Pismo delays action on seawalls as goodwill gesture

Pismo Beach planning commissioners decided this week to delay action on two seawalls in hopes of maintaining good relations with the California Coastal Commission.

But the Pismo Beach Planning Commission’s unanimous decision appeared to be more a gesture of goodwill than anything else, because the seawalls have already been constructed in Shell Beach under an emergency permit issued by the city in December.

The construction came as a surprise to Coastal Commission staff, who had been expecting to receive a follow-up application from the city for one of the seawalls and had determined the other was unnecessary.

“It was not clear to us until last week that they had started or completed work on both seawalls,” said Dan Carl, the commission’s Central Coast regional director.

The city recently finished work on the $2.3 million project to install seawalls at two locations: one to protect the sewage pumping station at Vista del Mar and Ocean Boulevard, the other to shore up Ocean Boulevard between Wawona and Capistrano avenues.

The Planning Commission was scheduled Tuesday to approve the work after the fact. But a strongly worded letter from the Coastal Commission — which urged planning commissioners to postpone their vote — prompted the board to reconsider.

Planning commissioners debated whether delaying a vote would appear to undermine their support for the city’s actions. Several commissioners said they wanted to show united support for city staff but also did not want to harm the city’s relationship with the Coastal Commission.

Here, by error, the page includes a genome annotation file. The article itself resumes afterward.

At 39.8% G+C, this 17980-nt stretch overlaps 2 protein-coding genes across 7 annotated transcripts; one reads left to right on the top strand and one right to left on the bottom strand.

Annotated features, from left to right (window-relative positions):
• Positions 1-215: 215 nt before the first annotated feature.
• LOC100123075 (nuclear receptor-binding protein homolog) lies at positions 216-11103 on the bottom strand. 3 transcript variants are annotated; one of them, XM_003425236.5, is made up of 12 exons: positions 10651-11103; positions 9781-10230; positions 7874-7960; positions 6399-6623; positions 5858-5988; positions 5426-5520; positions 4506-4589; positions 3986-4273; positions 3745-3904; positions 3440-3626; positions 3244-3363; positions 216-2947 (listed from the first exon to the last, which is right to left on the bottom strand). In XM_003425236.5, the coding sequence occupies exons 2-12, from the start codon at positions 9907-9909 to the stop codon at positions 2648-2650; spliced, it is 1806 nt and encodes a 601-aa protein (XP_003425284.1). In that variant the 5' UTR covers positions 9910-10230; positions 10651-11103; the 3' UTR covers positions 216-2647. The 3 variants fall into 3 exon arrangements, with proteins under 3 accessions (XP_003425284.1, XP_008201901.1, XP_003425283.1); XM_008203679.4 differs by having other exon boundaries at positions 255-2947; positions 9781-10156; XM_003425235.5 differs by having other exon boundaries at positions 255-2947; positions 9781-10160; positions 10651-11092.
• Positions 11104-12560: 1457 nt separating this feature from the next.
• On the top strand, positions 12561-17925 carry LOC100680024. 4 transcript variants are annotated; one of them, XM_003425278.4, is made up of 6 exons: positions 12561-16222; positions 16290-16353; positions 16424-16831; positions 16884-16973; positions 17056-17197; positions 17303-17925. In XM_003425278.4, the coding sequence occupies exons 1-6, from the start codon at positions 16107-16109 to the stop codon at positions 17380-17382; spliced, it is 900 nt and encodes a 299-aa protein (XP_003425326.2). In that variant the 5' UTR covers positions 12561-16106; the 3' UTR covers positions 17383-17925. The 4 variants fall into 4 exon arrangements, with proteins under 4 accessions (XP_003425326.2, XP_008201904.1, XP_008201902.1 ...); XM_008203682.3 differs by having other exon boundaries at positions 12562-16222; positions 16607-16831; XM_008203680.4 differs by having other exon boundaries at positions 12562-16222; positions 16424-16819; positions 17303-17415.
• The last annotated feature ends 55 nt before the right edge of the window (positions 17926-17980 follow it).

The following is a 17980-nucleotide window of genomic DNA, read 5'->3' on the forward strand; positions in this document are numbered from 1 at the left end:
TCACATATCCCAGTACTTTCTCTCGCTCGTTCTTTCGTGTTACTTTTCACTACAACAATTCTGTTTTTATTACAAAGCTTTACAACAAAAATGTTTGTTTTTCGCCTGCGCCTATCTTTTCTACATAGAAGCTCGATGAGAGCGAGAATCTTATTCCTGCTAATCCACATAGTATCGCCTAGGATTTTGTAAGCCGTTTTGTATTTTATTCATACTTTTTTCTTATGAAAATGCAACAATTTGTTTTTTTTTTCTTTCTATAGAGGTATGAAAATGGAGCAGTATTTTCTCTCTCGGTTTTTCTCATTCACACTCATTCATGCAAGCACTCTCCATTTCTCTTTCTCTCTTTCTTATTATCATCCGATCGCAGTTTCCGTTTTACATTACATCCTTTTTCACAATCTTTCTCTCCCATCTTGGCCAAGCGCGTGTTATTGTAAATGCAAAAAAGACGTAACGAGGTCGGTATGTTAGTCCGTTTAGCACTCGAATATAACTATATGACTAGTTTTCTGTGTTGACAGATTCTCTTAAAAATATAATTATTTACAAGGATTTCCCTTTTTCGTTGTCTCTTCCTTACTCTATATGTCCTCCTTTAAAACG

“I think what a continuance would do is give the city an opportunity to discuss what might be the best way to repair our relationship with the Coastal Commission,” Planning Commissioner Eric Woodhouse said.

It’s unknown, however, whether the city and Coastal Commission can reach a compromise on the seawall projects. Commission staff believes at least part of the project is in an area where the state panel has direct jurisdiction, requiring its approval of any development. Commissioners can also appeal the project once the city takes action on its coastal development permit.

“Ultimately this project will have to get blessed by the commission,” Carl said. Any work done without its approval is technically a violation, he added.

City staffers believe the seawalls are within the city’s jurisdiction. They worried that a landslide could cause the sewer infrastructure to fail, spilling raw sewage into the ocean and leaving hundreds of Shell Beach residents without sewer services.

Community Development Director Jon Biggs issued the emergency permit in December 2011 after an inspection revealed that parts of the coastal bluff had become unstable.

By issuing an emergency permit, the city bypassed the normal approval process and immediately started work to shore up eroding bluffs to protect sewage lines and a sewage pumping station.

Coastal Commission staff, however, did not believe that the structures were in danger of eroding and wanted the city to consider other alternatives, such as relocating the pumping station. Biggs said it could cost upward of $70 million to relocate the pumping station, sewer lines and other work.

The Coastal Commission already considered and denied a proposed seawall at the Vista del Mar site in March 2011, when the U.S. Army Corps of Engineers was still involved. Carl said commission staff issued an emergency permit for the Ocean Boulevard seawall in May, but was expecting the city to file a follow-up application.

Biggs said the city declined to accept the Coastal Commission’s emergency permit and continued the work under its own emergency permit.

“My preferred resolution is the Coastal Commission staff sees the need for the emergency permit in that it was necessary to do the work that was done to protect city facilities and protect access for the public,” Biggs said.